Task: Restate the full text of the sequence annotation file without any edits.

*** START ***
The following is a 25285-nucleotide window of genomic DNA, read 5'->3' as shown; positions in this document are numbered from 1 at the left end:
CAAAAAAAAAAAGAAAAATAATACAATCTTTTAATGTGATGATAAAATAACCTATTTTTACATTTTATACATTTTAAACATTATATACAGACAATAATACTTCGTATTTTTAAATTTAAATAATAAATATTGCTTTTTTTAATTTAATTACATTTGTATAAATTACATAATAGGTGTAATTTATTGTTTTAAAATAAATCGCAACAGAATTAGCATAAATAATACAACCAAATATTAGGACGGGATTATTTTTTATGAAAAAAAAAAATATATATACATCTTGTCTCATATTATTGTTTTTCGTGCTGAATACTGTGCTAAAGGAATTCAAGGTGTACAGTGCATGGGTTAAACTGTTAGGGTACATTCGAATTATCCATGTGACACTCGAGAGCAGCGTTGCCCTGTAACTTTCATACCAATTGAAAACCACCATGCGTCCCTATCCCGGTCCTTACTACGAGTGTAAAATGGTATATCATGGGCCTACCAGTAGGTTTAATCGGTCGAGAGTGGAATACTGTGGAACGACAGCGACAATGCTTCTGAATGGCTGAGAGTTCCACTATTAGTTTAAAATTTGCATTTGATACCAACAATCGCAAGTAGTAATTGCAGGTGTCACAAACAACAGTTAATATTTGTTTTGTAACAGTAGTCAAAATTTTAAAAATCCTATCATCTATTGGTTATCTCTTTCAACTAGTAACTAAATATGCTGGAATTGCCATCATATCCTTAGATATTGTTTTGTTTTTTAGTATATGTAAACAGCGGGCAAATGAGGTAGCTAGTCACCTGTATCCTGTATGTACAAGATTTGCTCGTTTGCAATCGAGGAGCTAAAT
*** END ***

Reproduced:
The following is a 25285-nucleotide window of genomic DNA, read 5'->3' as shown; positions in this document are numbered from 1 at the left end:
CAAAAAAAAAAAGAAAAATAATACAATCTTTTAATGTGATGATAAAATAACCTATTTTTACATTTTATACATTTTAAACATTATATACAGACAATAATACTTCGTATTTTTAAATTTAAATAATAAATATTGCTTTTTTTAATTTAATTACATTTGTATAAATTACATAATAGGTGTAATTTATTGTTTTAAAATAAATCGCAACAGAATTAGCATAAATAATACAACCAAATATTAGGACGGGATTATTTTTTATGAAAAAAAAAAATATATATACATCTTGTCTCATATTATTGTTTTTCGTGCTGAATACTGTGCTAAAGGAATTCAAGGTGTACAGTGCATGGGTTAAACTGTTAGGGTACATTCGAATTATCCATGTGACACTCGAGAGCAGCGTTGCCCTGTAACTTTCATACCAATTGAAAACCACCATGCGTCCCTATCCCGGTCCTTACTACGAGTGTAAAATGGTATATCATGGGCCTACCAGTAGGTTTAATCGGTCGAGAGTGGAATACTGTGGAACGACAGCGACAATGCTTCTGAATGGCTGAGAGTTCCACTATTAGTTTAAAATTTGCATTTGATACCAACAATCGCAAGTAGTAATTGCAGGTGTCACAAACAACAGTTAATATTTGTTTTGTAACAGTAGTCAAAATTTTAAAAATCCTATCATCTATTGGTTATCTCTTTCAACTAGTAACTAAATATGCTGGAATTGCCATCATATCCTTAGATATTGTTTTGTTTTTTAGTATATGTAAACAGCGGGCAAATGAGGTAGCTAGTCACCTGTATCCTGTATGTACAAGATTTGCTCGTTTGCAATCGAGGAGCTAAAT